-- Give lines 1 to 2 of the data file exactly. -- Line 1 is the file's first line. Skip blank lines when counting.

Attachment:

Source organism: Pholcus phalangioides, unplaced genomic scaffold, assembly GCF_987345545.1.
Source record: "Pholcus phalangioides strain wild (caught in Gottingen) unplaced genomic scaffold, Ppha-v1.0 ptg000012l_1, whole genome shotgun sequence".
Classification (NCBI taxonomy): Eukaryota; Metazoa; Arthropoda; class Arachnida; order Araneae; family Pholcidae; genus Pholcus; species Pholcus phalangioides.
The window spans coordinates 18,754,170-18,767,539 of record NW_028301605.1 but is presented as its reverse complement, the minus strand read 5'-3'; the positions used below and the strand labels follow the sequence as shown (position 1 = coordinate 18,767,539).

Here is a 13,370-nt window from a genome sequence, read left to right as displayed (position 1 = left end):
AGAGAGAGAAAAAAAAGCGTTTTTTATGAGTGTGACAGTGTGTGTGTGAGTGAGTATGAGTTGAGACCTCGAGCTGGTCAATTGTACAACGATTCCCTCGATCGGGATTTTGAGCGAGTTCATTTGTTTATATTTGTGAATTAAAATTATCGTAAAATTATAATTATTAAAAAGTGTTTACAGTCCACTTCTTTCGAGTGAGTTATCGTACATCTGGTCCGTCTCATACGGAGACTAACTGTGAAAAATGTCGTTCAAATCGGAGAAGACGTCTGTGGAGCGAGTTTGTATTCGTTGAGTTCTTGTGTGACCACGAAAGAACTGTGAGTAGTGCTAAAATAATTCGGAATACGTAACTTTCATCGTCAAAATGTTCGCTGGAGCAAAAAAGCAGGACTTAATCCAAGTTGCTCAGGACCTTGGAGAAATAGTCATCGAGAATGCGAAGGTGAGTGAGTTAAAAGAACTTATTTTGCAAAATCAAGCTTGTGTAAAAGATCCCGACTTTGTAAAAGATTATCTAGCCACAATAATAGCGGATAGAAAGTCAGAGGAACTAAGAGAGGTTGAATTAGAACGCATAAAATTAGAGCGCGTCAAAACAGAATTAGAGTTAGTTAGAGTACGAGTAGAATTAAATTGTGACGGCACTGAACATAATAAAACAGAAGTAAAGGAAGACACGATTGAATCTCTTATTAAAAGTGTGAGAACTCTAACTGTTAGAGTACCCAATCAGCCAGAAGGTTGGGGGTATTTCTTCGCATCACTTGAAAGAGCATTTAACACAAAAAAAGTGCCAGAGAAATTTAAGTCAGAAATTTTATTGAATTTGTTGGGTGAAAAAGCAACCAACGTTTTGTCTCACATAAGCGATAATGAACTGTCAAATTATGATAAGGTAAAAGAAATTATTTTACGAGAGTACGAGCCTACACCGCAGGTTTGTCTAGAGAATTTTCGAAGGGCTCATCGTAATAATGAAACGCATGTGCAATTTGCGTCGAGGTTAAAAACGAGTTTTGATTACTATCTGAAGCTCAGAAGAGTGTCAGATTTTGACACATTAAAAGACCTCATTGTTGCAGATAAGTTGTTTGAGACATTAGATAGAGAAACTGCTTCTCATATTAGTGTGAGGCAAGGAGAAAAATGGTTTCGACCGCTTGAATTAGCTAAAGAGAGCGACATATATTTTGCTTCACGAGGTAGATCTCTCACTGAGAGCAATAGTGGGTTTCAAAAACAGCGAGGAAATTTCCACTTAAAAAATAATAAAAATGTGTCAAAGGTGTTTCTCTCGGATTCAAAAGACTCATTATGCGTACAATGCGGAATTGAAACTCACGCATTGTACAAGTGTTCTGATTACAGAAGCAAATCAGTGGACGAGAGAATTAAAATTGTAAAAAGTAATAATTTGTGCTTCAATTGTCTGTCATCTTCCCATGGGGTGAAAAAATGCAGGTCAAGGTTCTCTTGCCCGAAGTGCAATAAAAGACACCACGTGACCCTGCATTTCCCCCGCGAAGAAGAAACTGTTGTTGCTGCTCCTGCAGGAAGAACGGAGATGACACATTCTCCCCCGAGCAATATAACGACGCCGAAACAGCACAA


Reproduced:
Source organism: Pholcus phalangioides, unplaced genomic scaffold, assembly GCF_987345545.1.
Source record: "Pholcus phalangioides strain wild (caught in Gottingen) unplaced genomic scaffold, Ppha-v1.0 ptg000012l_1, whole genome shotgun sequence".